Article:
Tim Farron Wants To Raise Taxes To Fund The NHS: Do We Actually Need To?

Does the NHS actually need more cash?

Most health think-tanks agree it does. In 2015 the NHS was given a promise of £8bn a year and until 2020 to find £22bn “in efficiency savings”. But since then its deficit has ballooned. There is a crisis among GPs and AE departments, and now NHS bosses have warned winter is coming and they will be short of staff and beds. It is certainly not on track to find £22bn in four years time.

The exception to the rule is Reform – Andrew Hallendby thinks extra funding might actually hamper the process of making the NHS more efficient.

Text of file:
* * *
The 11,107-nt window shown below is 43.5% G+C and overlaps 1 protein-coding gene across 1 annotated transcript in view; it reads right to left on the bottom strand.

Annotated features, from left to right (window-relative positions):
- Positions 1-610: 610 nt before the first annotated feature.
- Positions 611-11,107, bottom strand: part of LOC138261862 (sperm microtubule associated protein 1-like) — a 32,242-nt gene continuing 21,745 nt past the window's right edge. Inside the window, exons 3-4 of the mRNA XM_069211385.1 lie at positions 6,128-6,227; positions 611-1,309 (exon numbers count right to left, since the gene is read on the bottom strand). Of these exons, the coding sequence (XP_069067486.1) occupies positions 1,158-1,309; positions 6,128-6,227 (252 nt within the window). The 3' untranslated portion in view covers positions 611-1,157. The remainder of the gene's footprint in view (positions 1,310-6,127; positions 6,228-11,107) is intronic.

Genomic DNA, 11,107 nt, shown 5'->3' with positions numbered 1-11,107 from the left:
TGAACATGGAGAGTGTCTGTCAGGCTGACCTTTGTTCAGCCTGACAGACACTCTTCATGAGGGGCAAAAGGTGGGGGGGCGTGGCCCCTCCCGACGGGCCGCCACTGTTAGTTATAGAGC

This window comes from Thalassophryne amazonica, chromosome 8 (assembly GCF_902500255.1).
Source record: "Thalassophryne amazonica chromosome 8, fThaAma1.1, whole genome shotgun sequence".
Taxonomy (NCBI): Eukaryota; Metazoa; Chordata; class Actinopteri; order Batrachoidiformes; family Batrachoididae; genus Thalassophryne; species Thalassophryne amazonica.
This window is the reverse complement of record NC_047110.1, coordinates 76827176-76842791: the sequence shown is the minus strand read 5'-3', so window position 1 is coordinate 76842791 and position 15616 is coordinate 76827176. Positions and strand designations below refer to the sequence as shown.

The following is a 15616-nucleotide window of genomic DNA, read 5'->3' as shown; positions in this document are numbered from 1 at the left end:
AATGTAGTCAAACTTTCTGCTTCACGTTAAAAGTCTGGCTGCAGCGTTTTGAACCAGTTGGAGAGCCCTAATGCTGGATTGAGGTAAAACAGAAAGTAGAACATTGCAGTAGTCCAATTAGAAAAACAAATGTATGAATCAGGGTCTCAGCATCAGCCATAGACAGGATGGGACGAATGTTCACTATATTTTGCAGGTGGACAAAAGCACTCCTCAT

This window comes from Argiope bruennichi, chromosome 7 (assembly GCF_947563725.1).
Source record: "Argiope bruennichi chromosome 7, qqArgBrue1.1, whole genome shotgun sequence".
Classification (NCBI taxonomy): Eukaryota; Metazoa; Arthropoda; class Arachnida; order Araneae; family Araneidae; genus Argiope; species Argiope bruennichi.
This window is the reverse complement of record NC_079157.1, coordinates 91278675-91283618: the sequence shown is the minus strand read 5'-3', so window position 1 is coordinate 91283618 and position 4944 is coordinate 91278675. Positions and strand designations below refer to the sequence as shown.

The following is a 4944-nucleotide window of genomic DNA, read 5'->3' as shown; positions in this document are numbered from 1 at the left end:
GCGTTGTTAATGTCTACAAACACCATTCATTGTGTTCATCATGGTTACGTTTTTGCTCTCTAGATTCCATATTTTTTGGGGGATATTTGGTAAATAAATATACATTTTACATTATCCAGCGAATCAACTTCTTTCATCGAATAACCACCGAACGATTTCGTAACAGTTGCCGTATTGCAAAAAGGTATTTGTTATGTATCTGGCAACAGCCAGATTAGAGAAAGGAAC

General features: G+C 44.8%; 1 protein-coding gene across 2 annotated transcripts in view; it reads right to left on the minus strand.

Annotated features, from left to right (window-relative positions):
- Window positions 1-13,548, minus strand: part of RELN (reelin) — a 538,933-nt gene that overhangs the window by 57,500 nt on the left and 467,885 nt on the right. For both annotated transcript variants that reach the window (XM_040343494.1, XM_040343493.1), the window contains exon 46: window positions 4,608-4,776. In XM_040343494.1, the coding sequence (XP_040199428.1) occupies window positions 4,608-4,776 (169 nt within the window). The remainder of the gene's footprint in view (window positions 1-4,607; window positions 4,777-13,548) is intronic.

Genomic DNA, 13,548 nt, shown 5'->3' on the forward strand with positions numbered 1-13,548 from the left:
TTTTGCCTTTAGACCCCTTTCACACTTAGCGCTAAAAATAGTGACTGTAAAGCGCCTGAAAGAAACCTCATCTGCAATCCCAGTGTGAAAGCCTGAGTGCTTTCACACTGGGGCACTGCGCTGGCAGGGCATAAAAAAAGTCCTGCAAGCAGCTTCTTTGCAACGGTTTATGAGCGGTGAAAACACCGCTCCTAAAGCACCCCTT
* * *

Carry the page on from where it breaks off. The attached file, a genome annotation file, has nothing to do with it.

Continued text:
“In the heath debate there tends to be two positions: change the way the thing operates, and give the old system more money. The Lib Dems seem to be on the latter”, he says.

The KingsFund, on the other hand, has explicitly called on parties to “face up” to the NHS crisis. 

“As the party conference season begins, it is essential that all the parties face up to the need for an honest debate about how to provide adequate funding to meet future needs for health and social care”, it has said.

What are the options?

1. Raising income tax

This is what the Lib Dems propose. But only about 40% of the population would support it, according to the latest Social Attitudes survey. 

2.  Raising national insurance

Back in 2002 Labour put national insurance up by 1p to fund the NHS, and the public largely supported it. But things were different back then. Blair had just won two landslides, and public finances were in a strong position. 

It wasn’t properly ring-fenced either, and just over half ended up in NHS coffers. Since then various Labour MPs have suggested bringing it back, properly protected this time.

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